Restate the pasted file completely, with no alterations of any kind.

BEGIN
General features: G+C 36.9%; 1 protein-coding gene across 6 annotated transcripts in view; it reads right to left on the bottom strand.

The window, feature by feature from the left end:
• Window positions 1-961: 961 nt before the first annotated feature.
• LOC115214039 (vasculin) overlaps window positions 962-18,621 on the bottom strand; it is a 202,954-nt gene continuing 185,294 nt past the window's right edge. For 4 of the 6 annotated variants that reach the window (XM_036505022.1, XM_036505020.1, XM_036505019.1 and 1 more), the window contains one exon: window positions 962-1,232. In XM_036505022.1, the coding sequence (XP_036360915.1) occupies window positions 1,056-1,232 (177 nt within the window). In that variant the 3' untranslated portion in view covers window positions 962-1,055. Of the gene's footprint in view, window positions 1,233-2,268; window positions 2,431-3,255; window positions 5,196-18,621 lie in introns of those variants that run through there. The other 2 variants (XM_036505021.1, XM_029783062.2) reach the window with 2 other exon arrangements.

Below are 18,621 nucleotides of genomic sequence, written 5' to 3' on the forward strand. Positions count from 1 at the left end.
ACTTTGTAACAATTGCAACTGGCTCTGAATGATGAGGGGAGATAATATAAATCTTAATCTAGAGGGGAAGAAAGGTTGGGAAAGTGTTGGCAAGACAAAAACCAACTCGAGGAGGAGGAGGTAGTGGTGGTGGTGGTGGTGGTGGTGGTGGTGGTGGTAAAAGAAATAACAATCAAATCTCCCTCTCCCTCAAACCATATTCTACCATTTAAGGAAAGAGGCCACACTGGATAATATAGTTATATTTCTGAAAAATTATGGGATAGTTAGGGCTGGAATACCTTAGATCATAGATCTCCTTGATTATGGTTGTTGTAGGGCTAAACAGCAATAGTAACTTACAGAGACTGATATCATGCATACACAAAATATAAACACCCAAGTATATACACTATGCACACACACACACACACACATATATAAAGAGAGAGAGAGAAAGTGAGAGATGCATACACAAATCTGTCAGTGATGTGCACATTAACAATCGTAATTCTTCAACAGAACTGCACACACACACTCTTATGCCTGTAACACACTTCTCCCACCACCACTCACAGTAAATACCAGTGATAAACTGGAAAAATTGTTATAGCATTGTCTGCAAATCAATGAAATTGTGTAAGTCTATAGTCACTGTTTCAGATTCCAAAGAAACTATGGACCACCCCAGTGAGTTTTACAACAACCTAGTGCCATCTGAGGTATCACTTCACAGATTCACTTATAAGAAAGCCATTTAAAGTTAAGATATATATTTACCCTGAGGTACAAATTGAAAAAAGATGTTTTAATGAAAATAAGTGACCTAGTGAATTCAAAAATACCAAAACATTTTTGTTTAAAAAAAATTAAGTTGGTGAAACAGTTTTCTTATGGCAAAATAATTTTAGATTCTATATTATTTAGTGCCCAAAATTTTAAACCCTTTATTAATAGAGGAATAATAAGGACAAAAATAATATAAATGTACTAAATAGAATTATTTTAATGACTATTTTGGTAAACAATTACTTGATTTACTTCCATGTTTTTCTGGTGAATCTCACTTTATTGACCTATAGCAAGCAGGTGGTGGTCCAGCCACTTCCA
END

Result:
General features: G+C 36.9%; 1 protein-coding gene across 6 annotated transcripts in view; it reads right to left on the bottom strand.

The window, feature by feature from the left end:
• Window positions 1-961: 961 nt before the first annotated feature.
• LOC115214039 (vasculin) overlaps window positions 962-18,621 on the bottom strand; it is a 202,954-nt gene continuing 185,294 nt past the window's right edge. For 4 of the 6 annotated variants that reach the window (XM_036505022.1, XM_036505020.1, XM_036505019.1 and 1 more), the window contains one exon: window positions 962-1,232. In XM_036505022.1, the coding sequence (XP_036360915.1) occupies window positions 1,056-1,232 (177 nt within the window). In that variant the 3' untranslated portion in view covers window positions 962-1,055. Of the gene's footprint in view, window positions 1,233-2,268; window positions 2,431-3,255; window positions 5,196-18,621 lie in introns of those variants that run through there. The other 2 variants (XM_036505021.1, XM_029783062.2) reach the window with 2 other exon arrangements.

Below are 18,621 nucleotides of genomic sequence, written 5' to 3' on the forward strand. Positions count from 1 at the left end.
ACTTTGTAACAATTGCAACTGGCTCTGAATGATGAGGGGAGATAATATAAATCTTAATCTAGAGGGGAAGAAAGGTTGGGAAAGTGTTGGCAAGACAAAAACCAACTCGAGGAGGAGGAGGTAGTGGTGGTGGTGGTGGTGGTGGTGGTGGTGGTGGTAAAAGAAATAACAATCAAATCTCCCTCTCCCTCAAACCATATTCTACCATTTAAGGAAAGAGGCCACACTGGATAATATAGTTATATTTCTGAAAAATTATGGGATAGTTAGGGCTGGAATACCTTAGATCATAGATCTCCTTGATTATGGTTGTTGTAGGGCTAAACAGCAATAGTAACTTACAGAGACTGATATCATGCATACACAAAATATAAACACCCAAGTATATACACTATGCACACACACACACACACACATATATAAAGAGAGAGAGAGAAAGTGAGAGATGCATACACAAATCTGTCAGTGATGTGCACATTAACAATCGTAATTCTTCAACAGAACTGCACACACACACTCTTATGCCTGTAACACACTTCTCCCACCACCACTCACAGTAAATACCAGTGATAAACTGGAAAAATTGTTATAGCATTGTCTGCAAATCAATGAAATTGTGTAAGTCTATAGTCACTGTTTCAGATTCCAAAGAAACTATGGACCACCCCAGTGAGTTTTACAACAACCTAGTGCCATCTGAGGTATCACTTCACAGATTCACTTATAAGAAAGCCATTTAAAGTTAAGATATATATTTACCCTGAGGTACAAATTGAAAAAAGATGTTTTAATGAAAATAAGTGACCTAGTGAATTCAAAAATACCAAAACATTTTTGTTTAAAAAAAATTAAGTTGGTGAAACAGTTTTCTTATGGCAAAATAATTTTAGATTCTATATTATTTAGTGCCCAAAATTTTAAACCCTTTATTAATAGAGGAATAATAAGGACAAAAATAATATAAATGTACTAAATAGAATTATTTTAATGACTATTTTGGTAAACAATTACTTGATTTACTTCCATGTTTTTCTGGTGAATCTCACTTTATTGACCTATAGCAAGCAGGTGGTGGTCCAGCCACTTCCA